ICE Futures U.S. settled two related disciplinary actions against three persons for alleged violations of its block trading and other rules for an aggregate fine of $325,000. However, both disciplinary actions referenced the central actions of an unnamed introducing broker that was not named in either matter or in a separate matter; presumably a disciplinary action against such IB may be pending.
In one disciplinary action, Calgary, Canada-based AC Power Financial Corporation and Jason Vaccaro, the firm’s president, agreed to pay a combined fine of US $225,000 and to each serve 30-day suspensions from trading all IFUS energy markets products for purported violations of the exchange’s block trading rule. According to IFUS, at various times from August 2013 through July 2014, “Vaccaro received from his Introducing Broker and may have used nonpublic information concerning the identity or trade activity of the Introducing Broker’s customers” in connection with various of the customers’ block trades. However, said IFUS, this sharing of information appeared unrelated to any negotiation of a block trade between Vaccaro and such customers and thus was prohibited by IFUS requirements (click here to access IFUS Block Trade FAQ, Question/Answer 22). Moreover, when it executed block trades, alleged IFUS, AC Power may not have been an eligible contract participant as required (click here to access IFUS Rule 4.07(a)(i)).
Separately, Susquehanna Energy Partners ("SEP") agreed to pay a fine of US $100,000 and disgorgement of approximately US $49,000 for purportedly placing a verbal standing order with the same unnamed introducing broker that resulted in block trades being allocated to SEP after the fact, rather than placing individual orders for each block trade. This, charged IFUS, potentially violated its requirement that every order underlying a block trade explicitly state that it is or may be executed by a block trade (click here to access IFUS Rule 4.07(a)(ii)(A)). According to IFUS, SEP’s allegedly wrongful conduct occurred from August 2013 through July 2014.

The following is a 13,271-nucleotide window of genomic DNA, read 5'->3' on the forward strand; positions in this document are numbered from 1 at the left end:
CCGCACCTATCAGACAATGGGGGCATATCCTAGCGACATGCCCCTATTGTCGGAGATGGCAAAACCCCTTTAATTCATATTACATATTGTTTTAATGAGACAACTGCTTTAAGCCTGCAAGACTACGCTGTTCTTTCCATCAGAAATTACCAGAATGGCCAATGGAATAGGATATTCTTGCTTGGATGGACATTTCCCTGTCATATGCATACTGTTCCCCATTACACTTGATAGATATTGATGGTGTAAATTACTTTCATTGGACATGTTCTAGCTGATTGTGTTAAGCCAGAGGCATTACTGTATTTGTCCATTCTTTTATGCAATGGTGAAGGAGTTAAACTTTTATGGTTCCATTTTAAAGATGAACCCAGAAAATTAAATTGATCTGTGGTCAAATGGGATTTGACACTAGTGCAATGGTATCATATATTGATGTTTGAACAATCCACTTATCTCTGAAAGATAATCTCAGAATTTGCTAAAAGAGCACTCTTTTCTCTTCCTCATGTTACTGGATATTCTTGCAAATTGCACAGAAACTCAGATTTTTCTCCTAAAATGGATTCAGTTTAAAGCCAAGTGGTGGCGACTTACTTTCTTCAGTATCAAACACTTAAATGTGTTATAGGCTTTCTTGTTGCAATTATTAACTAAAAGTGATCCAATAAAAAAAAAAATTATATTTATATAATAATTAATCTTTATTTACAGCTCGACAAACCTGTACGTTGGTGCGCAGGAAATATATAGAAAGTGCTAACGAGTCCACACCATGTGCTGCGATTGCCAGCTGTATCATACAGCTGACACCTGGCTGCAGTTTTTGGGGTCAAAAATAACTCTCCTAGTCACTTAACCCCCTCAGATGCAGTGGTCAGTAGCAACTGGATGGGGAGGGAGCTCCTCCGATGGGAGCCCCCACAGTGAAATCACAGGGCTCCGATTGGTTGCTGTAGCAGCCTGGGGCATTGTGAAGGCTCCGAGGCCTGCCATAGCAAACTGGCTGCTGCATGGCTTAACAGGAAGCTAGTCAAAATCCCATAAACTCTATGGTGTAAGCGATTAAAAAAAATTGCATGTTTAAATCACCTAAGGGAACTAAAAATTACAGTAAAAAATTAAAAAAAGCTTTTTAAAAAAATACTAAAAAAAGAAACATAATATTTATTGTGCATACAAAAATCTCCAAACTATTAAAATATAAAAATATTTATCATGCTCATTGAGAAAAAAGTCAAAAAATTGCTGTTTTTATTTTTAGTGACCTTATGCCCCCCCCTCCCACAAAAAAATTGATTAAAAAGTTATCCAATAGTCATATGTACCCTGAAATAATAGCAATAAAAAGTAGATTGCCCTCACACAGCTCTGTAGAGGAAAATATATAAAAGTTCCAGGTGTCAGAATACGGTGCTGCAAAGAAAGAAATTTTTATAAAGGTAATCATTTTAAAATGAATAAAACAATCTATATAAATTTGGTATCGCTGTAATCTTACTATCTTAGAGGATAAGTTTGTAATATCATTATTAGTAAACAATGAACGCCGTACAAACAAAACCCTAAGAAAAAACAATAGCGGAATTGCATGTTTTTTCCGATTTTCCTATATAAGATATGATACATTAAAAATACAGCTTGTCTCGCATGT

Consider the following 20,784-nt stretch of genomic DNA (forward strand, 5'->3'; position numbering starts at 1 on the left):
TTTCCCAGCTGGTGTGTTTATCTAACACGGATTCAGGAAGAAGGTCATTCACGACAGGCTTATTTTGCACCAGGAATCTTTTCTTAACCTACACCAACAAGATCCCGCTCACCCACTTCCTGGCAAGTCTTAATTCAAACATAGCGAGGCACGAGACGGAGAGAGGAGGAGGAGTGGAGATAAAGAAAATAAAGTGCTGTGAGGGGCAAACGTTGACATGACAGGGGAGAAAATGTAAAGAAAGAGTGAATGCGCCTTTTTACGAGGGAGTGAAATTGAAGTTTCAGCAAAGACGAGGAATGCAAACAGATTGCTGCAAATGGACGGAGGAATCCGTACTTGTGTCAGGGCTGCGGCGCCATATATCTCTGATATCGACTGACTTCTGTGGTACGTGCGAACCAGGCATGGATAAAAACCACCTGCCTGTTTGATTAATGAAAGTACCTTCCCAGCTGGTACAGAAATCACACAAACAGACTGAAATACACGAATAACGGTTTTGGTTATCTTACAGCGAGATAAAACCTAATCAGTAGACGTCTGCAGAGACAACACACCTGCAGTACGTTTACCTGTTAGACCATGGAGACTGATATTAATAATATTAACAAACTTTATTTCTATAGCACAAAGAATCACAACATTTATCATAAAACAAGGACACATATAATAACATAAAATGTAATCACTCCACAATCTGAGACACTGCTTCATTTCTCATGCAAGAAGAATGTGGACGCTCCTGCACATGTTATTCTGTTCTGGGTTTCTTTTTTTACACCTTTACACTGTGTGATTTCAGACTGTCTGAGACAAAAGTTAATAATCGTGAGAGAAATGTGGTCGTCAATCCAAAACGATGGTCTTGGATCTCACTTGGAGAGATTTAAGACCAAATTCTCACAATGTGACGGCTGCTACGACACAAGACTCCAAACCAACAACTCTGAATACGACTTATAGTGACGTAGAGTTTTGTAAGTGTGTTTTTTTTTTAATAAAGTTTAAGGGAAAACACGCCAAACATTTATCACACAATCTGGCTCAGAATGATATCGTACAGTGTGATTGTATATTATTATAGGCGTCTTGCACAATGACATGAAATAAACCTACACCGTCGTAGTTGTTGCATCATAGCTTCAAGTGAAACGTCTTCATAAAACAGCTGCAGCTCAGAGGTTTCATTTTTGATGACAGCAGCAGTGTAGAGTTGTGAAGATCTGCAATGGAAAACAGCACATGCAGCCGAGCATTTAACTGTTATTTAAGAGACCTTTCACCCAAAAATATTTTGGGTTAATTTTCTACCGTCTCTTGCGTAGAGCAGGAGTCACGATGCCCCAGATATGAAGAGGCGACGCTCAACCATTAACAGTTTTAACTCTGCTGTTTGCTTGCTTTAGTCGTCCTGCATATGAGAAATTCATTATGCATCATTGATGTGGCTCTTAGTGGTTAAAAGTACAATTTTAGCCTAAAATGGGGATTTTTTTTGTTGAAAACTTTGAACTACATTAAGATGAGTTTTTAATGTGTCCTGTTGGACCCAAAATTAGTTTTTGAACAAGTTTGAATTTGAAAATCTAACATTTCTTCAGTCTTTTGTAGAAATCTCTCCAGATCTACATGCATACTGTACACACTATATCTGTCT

SEP was also charged with failing to diligently supervise its employee who caused the firm’s purported violations.
AC Power, Mr. Vaccaro and SEP all agreed to resolve their IFUS charges without admitting or denying any rule violation.
In December 2014, Mr. Vaccaro consented to settle an enforcement action against him by the Federal Energy Regulatory Commission related to trading on behalf of his then employer, Twin Cities Power – Canada Unlimited ("TCP"). FERC alleged that TCP, TCP's parent company during the relevant time, Mr. Vaccaro and two other TCP traders scheduled and traded physical electric power flows out of certain markets in ways to benefit related swap positions based on such markets’ real-time prices. Mr. Vaccaro agreed to resolve his FERC action, without admitting or denying any violations, by payment of a fine of US $400,000 and a five-year ban on scheduling or trading physical electric power at wholesale in interstate commerce. (Click here for details regarding the FERC disciplinary action.)
Unrelatedly, the Chicago Board of Trade resolved separate disciplinary actions against three persons for alleged violations of its rules regarding exchange for related positions, reporting of long positions eligible for delivery and wash trades.
In one action, Li Jia Ning, a nonmember, agreed to a six-month trading prohibition of all CME Group products for entering into multiple matching buy and sell orders for a single account owned by his employer from January 2015 and May 2015 involving Soybean Futures contracts. This activity resulted in self-match of 21,434 Soybean Futures contracts.